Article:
Youth crisis counselor Melissa Coleman highlights complications COVID-19 has posed to her work

Metropolitan Family Services SASS counselor Melissa Coleman provides critical support to families in need of behavioral health support.

By Allison Schatz
Medill Reports

Prior to the pandemic, community-based behavioral health screenings were as challenging as they were needed in communities throughout Illinois. For residents of the state, anyone in need of an assessment is eligible for screening and support as part of the Illinois Children’s Mental Health Public Act of 2003.

In Illinois, one in 10 children is diagnosed with some form of mental illness that causes significant impairment, yet only 20 % of these children receive treatment annually. In response, the state developed the Screening Assessments and Support Services (SASS) to support the cooperation and distribution of Medicaid-funded behavioral health services in Illinois, and to address the significant shortfall in treatment for these at-risk youth.

When COVID-19 struck Illinois, it threw crisis workers like Melissa Coleman into a tailspin, as she struggled to adapt to new modalities of treatment and to managing the myriad anxieties of being a frontline essential worker. COVID-19 has complicated the practice of community-based behavioral health service providers in significant ways that are too often not acknowledged by the community-at-large.

Coleman, who has been a SASS counselor for nearly 30 years, is part of a small team that serves roughly 1,300 children and adolescents in a typical year. Access to SASS services is provided through the Crisis and Referral Entry Services (CARES) hotline, under the Illinois Department of Health and Human Services.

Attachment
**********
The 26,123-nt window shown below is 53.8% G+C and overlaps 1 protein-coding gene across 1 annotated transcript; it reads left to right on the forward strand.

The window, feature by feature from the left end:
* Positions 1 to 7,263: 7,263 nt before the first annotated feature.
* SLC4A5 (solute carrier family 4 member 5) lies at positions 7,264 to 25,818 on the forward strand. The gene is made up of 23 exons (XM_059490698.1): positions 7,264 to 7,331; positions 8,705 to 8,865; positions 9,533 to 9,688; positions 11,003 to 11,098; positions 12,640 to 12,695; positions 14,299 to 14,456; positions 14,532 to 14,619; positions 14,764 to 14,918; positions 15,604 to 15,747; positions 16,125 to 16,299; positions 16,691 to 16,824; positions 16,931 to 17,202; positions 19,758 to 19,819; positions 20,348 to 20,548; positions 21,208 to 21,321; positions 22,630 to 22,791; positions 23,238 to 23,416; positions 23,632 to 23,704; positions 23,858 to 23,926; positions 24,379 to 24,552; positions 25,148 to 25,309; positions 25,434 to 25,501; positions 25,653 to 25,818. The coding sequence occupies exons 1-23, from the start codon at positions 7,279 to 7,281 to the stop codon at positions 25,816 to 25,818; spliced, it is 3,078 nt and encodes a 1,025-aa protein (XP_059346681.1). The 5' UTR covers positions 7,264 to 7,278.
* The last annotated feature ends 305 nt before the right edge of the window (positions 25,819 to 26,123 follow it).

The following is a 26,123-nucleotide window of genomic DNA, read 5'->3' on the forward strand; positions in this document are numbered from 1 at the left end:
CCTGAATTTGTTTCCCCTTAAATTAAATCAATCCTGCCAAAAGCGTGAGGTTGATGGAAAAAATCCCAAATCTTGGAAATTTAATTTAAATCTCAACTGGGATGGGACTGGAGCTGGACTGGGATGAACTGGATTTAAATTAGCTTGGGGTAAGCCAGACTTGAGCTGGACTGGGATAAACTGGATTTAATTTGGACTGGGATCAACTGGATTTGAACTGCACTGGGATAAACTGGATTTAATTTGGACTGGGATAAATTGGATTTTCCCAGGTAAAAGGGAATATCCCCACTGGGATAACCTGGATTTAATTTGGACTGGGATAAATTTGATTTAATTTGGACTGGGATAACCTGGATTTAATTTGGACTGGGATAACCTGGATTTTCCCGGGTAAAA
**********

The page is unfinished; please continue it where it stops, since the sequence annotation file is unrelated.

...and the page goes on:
Tell me about the work that you do as part of SASS

In Illinois, everyone has access to care. If a family doesn’t have insurance, they still get assessments and treatment through Medicaid. All crisis calls now come through the CARES crisis referral entry line for Medicaid funded families. Each area of Illinois is divided into local area networks. If you live in downtown Chicago, you have one area with one crisis response team on call. If you live in the Blue Island area, or other south suburb, Metropolitan Family Services is the center on call, and that’s where I work. We are provided demographics, background info, etc. Once we get the call, we have 90 minutes until we have to be in front of the family. Generally, the range we see is between 3 and 20.

With a child as young as 3, we usually are dealing with children who have fetal alcohol syndrome or who have been drug-exposed, who have reactive attachment disorder (RAD,) who have been seriously physically or sexually abused, children who are developmentally delayed, or who are impulsive, fighting classmates in school, and so on. These are usually kids who are so aggressive they cannot be safely managed at home, and so we help get them placed in pediatric psychiatric units to be observed.

How has the pandemic affected the crisis intervention work that you do?